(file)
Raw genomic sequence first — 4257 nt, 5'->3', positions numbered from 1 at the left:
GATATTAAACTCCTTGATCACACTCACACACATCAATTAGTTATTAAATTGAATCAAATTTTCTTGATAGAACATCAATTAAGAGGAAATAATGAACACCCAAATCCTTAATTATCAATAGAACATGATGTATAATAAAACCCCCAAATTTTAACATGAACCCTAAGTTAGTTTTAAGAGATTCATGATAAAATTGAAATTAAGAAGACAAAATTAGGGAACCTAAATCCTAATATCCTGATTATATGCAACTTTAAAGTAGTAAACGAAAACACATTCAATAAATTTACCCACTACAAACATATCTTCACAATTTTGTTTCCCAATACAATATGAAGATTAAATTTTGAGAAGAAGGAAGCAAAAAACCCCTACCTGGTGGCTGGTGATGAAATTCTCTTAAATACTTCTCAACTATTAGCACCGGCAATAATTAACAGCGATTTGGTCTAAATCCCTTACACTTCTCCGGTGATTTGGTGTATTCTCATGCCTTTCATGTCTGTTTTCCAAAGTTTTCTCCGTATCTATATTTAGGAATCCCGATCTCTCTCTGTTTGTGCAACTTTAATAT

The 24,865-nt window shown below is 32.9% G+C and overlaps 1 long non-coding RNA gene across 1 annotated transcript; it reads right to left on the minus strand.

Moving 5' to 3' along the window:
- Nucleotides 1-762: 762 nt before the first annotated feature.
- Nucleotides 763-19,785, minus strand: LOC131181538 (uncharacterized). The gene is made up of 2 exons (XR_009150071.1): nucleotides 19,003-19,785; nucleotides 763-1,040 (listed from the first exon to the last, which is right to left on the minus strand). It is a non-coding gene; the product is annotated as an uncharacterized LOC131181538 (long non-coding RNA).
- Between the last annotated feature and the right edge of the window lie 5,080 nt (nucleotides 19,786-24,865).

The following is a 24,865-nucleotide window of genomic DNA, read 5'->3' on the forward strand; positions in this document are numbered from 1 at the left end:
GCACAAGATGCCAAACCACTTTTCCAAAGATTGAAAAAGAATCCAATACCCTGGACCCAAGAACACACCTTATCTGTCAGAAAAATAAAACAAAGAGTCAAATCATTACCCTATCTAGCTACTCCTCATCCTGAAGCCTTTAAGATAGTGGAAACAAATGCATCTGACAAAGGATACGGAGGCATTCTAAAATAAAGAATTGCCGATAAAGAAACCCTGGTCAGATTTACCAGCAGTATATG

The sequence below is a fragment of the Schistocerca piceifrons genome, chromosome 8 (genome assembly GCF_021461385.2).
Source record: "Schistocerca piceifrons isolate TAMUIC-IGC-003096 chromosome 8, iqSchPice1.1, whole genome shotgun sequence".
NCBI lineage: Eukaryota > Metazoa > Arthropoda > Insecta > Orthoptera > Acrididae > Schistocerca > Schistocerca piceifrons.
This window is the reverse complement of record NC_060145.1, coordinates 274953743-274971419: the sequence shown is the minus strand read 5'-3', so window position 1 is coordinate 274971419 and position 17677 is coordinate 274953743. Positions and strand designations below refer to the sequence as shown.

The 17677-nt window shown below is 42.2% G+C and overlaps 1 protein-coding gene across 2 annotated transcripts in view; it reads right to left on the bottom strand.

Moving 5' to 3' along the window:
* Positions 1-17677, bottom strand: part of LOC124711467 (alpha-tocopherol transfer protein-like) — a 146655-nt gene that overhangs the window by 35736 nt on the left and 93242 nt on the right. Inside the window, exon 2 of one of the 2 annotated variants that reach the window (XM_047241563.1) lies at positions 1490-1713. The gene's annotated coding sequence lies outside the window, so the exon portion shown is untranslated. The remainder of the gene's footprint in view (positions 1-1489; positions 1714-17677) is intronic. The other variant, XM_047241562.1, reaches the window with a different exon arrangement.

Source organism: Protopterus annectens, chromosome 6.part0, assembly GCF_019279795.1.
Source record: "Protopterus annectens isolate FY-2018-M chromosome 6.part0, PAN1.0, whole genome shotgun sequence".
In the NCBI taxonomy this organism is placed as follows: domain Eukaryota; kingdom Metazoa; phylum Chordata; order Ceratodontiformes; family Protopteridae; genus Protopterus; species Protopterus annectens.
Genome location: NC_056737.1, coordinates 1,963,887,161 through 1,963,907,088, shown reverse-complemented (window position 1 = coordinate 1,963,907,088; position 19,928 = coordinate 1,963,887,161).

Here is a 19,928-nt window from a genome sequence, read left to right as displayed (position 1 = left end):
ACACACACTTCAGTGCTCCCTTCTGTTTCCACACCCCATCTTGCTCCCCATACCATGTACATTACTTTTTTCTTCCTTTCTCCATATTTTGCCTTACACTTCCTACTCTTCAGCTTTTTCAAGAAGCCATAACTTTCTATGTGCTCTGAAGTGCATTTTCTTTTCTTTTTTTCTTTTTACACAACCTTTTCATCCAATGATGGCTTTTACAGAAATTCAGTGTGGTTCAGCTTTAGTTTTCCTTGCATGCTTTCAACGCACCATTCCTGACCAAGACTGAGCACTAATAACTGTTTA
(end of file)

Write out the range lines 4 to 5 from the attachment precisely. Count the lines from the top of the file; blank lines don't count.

Moving 5' to 3' along the window:
- Nucleotides 1-762: 762 nt before the first annotated feature.